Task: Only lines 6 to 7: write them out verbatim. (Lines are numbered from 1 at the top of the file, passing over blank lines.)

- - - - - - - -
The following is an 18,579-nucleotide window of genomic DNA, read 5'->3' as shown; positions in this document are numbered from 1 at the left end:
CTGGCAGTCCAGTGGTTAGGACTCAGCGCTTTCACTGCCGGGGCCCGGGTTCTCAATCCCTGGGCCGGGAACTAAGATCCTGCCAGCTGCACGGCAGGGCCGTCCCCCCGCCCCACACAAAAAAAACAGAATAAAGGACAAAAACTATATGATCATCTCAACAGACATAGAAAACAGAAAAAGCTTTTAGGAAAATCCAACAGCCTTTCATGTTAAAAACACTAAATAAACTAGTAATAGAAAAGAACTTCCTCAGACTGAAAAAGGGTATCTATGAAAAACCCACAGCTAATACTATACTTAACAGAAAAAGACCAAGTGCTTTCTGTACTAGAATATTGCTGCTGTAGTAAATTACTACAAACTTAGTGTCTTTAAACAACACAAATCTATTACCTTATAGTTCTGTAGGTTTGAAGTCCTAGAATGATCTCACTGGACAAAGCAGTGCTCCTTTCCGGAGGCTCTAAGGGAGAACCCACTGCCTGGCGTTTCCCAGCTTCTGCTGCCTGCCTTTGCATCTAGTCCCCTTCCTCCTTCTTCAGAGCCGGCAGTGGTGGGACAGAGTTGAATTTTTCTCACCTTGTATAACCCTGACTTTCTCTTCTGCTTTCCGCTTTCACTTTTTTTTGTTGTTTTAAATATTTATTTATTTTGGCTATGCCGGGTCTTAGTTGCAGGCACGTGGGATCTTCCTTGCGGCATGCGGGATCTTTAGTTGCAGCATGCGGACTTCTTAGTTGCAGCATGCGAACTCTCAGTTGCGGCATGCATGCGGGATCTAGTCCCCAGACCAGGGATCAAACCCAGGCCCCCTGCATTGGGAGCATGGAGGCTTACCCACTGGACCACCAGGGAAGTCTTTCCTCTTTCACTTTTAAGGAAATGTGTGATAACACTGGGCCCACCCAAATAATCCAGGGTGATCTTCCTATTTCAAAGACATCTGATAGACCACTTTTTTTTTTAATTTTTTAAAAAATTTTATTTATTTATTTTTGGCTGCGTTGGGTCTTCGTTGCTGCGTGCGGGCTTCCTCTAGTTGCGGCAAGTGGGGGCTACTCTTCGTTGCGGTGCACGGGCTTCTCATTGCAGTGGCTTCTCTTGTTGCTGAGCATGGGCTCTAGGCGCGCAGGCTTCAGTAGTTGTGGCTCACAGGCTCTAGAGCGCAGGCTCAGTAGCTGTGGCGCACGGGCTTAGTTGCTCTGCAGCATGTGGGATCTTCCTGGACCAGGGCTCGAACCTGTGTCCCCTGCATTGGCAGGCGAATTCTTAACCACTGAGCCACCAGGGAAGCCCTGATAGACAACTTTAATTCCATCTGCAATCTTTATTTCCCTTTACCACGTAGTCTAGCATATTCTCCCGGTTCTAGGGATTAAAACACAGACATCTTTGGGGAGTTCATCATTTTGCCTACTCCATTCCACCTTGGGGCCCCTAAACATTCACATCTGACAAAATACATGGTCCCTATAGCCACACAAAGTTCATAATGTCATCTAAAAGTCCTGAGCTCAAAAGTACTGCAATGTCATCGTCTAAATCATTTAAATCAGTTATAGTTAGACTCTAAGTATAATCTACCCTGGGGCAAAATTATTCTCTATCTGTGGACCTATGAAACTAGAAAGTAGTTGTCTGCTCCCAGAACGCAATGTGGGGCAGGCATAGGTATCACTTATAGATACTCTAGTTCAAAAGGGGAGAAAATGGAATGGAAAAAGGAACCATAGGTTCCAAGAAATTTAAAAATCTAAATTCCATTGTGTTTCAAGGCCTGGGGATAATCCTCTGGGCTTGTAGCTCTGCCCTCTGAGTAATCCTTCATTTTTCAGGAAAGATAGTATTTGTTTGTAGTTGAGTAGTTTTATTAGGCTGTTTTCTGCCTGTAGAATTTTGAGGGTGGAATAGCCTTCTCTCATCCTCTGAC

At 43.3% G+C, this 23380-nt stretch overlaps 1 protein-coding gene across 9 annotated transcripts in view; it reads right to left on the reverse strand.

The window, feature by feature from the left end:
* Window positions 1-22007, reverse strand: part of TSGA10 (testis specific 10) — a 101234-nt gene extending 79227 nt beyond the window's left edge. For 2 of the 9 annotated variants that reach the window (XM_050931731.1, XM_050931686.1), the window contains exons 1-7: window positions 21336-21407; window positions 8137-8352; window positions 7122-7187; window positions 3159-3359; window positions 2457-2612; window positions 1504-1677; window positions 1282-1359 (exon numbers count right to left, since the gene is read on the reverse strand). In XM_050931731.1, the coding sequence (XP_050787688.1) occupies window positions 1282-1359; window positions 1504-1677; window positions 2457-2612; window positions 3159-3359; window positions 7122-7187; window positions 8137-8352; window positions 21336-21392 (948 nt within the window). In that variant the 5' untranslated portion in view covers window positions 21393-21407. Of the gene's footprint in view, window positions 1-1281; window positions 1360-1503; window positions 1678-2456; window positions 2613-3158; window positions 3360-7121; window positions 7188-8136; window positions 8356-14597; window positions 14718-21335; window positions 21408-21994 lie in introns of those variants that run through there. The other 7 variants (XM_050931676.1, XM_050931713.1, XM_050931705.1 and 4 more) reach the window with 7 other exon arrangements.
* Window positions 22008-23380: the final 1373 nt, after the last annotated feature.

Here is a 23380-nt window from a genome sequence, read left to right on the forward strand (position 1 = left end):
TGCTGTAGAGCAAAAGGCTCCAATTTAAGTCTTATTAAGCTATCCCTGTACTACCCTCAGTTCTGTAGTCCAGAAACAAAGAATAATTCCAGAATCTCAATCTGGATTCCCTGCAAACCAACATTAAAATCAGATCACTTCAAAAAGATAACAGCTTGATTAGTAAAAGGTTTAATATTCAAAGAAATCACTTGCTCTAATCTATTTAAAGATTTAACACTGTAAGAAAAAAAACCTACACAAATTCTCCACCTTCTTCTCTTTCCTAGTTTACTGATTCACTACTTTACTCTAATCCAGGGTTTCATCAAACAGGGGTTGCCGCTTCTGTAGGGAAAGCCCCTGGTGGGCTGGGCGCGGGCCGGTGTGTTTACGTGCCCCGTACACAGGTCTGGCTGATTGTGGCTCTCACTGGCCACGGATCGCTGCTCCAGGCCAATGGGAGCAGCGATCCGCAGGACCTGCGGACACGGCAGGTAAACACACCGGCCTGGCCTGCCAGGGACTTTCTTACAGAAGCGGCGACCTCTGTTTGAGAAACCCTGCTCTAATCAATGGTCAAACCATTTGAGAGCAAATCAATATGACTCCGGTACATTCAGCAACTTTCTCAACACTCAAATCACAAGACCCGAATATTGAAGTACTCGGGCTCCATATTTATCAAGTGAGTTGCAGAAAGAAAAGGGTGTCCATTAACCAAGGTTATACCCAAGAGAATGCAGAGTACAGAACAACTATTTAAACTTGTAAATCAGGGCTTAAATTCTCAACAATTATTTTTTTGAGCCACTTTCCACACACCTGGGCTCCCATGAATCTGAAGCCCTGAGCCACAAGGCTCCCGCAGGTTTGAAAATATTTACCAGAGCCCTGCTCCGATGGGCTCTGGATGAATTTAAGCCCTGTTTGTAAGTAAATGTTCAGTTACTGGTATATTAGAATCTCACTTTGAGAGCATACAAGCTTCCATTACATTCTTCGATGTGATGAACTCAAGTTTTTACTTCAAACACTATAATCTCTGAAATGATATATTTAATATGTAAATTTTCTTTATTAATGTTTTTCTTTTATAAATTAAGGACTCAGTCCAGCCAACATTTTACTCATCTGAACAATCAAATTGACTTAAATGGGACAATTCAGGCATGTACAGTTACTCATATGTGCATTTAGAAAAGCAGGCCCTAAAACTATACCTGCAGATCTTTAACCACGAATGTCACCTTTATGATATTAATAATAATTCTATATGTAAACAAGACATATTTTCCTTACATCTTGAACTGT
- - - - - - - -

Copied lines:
* Window positions 22008-23380: the final 1373 nt, after the last annotated feature.

Here is a 23380-nt window from a genome sequence, read left to right on the forward strand (position 1 = left end):